Advertisement

An Investigation into Gender Role Conformity in an Online Social Networking Environment

  • Alexander Fawzi
  • Andrea Szymkowiak
Conference paper
Part of the Lecture Notes in Computer Science book series (LNCS, volume 8531)

Abstract

Social networking sites (SNS) offer a relatively novel arena in which to display and investigate social behavior. The study investigated consistency between social behaviors typical of traditional (offline) social interactions and those online by examining conformity to gender stereotypes in an online social networking environment. Findings from gender role conformity research based on traditional approaches provided a framework for analyzing online social interactions. Three predictions were derived: 1) females will display higher expression in status updates than males; 2) there will be a relationship between status update frequency and the amount of friends in an individual’s network; and 3) there will be an effect of gender on concentration of emotional expression within status updates. All three predictions were at least partially supported with significant differences apparent between males’ and females’ online behavior. The findings are discussed with respect to theories on gender differences.

Keywords

Social behavior gender role conformity internet-mediated research social networking 

Preview

Unable to display preview. Download preview PDF.

Unable to display preview. Download preview PDF.

References

  1. 1.
    Feldman Barrett, L., Robin, L., Pietromonaco, P.R., Eyssell, K.M.: Are Women the “More Emotional” Sex? Evidence from Emotional Experiences in Social Context. Cognition and Emotion 12(4), 555–578 (1998)CrossRefGoogle Scholar
  2. 2.
    Nobelius, A.: What is the difference between sex and gender? Faculty of Medicine, Nursing and Health Sciences, http://www.med.monash.edu.au/gendermed/sexandgender.html
  3. 3.
    Eagly, A.H.: Sex Differences in Social Behavior: A Social-role interpretation. Erlbaum Associates Inc., New Jersey (1987)Google Scholar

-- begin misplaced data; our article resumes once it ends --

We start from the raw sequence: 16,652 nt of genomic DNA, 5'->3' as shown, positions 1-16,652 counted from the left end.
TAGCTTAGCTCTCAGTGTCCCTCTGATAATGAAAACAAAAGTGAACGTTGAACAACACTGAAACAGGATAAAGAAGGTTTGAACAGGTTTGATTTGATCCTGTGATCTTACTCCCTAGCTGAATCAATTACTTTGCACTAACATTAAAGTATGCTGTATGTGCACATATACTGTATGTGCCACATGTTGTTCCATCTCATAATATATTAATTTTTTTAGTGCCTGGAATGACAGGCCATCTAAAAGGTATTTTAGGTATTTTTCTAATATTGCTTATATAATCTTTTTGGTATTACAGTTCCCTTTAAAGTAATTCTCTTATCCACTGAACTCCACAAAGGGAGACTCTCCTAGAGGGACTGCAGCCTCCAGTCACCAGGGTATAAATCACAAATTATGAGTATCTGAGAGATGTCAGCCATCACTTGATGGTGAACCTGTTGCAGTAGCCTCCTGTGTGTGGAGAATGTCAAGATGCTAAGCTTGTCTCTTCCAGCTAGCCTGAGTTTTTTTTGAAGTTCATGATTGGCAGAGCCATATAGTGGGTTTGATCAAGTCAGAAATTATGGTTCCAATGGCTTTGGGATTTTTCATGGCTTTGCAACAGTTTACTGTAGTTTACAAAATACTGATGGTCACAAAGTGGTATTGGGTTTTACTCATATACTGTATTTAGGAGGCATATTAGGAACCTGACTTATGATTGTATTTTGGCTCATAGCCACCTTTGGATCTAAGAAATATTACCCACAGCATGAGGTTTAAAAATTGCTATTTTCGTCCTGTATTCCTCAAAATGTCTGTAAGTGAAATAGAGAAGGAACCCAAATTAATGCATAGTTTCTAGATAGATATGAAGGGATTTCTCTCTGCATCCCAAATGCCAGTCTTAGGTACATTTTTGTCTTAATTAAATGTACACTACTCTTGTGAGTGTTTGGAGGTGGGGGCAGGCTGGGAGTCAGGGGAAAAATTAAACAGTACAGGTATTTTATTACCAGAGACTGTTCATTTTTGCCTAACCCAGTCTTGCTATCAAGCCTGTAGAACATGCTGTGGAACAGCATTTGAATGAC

4. 4.
    Brannon, L.: Gender Stereotypes: Masculinity and Femininity. In: Gender: Psychological Perspectives. 4/E, pp. 159–185. Pearson (2004)Google Scholar
  5. 5.
    Eagly, A.H., Wood, W., Diekman, A.: Social role theory of sex differences and similarities: A current appraisal. In: Eckes, T., Trautner, H.M. (eds.) The Developmental Social Psychology of Gender, pp. 123–174. Psychology Press (2000)Google Scholar
  6. 6.
    Archer, J.: Sex Differences in Social Behaviour: Are the Social Role and Evolutionary Explanations Compatible. American Psychologist 51(9), 909–917 (1996)CrossRefMathSciNetGoogle Scholar
  7. 7.
    Hess, N.H., Hagen, E.H.: Sex differences in indirect aggression: Psychological evidence from young adults. Evolution and Human Behavior 27, 231–245 (2006)CrossRefGoogle Scholar
  8. 8.
    Howe, J.: An Investigation into the Discourses of Secondary Aged Girls’ Emotions and Emotional Difficulties. University of Birmingham Research Archive: E-theses repository (2009), http://etheses.bham.ac.uk/325/1/howe09EdPsychD.pdf
  9. 9.
    Wood, W., Christensen, P.N., Hebl, M.R., Rothberger, H.: Conformity to Sex-Typed Norms, Affect and the Self-Concept. Journal of Personality and Social Psychology 73(3), 523–535 (1997)CrossRefGoogle Scholar
  10. 10.
    Myers, D.G.: Theories of Emotion. In: Psychology: 7/E. Worth Publishers, New York (2004)Google Scholar
  11. 11.
    Snell Jr., W.E., Miller, R.S., Belk, S.S., Garcia-Falconi, R., Hernandez-Sanchez, J.E.: Men’s and Women’s Emotional Disclosures: The Impact of Disclosure Recipient, Culture, and the Masculine Role. Sex Roles 21(7/8), 467–486 (1989)CrossRefGoogle Scholar
  12. 12.
    Kivran-Swaine, F., Naaman, M., Brody, S., Diakopoulos, N.: Of Joy and Gender: Emotional Expression in Online Social Network. Squarespace (2012), http://funda.squarespace.com/storage/CSCW2012Poster.Pdf
  13. 13.
    Gross, R., Acquisti, A.: Information Revelation and Privacy in Online Social Networks (The Facebook case). In: Proceedings of the 2005 ACM Workshop on Privacy in the Electronic Society, pp. 71–80 (2005)Google Scholar
  14. 14.
  15. 15.
  16. 16.
    The British Psychological Society. Report of the Working Party on Conducting Research on the Internet: Guidelines for Ethical Practice in Psychological research online (2007)Google Scholar
  17. 17.
    Glick, P., Fiske, S.T.: An Ambivalent Alliance: Hostile and Benevolent Sexism as Complementary Justifications for Gender Inequality. American Psychologist 56(2), 109–118 (2001)CrossRefGoogle Scholar
  18. 18.
    Pennebaker, J.W., Booth, R.J., Francis, M.E.: LIWC2007: Linguistic Inquiry and Word Count, Austin, Texas (2007)Google Scholar
  19. 19.
    Daly, M., Wilson, M.: Evolutionary Social Psychology and Family Homicide. Science 242, 519–524 (1988)CrossRefGoogle Scholar
  20. 20.
    Cialdini, R., Kenrick, D., Neuberg, S.: Chapter 1 Introduction to Social Psychology (1999), http://www.scribd.com/doc/44045375/Introduction-to-Social-Psychology

Copyright information

© Springer International Publishing Switzerland 2014

Authors and Affiliations

  • Alexander Fawzi
    • 1
  • Andrea Szymkowiak
    • 1
  1. 1.University of Abertay DundeeDundeeUK

Personalised recommendations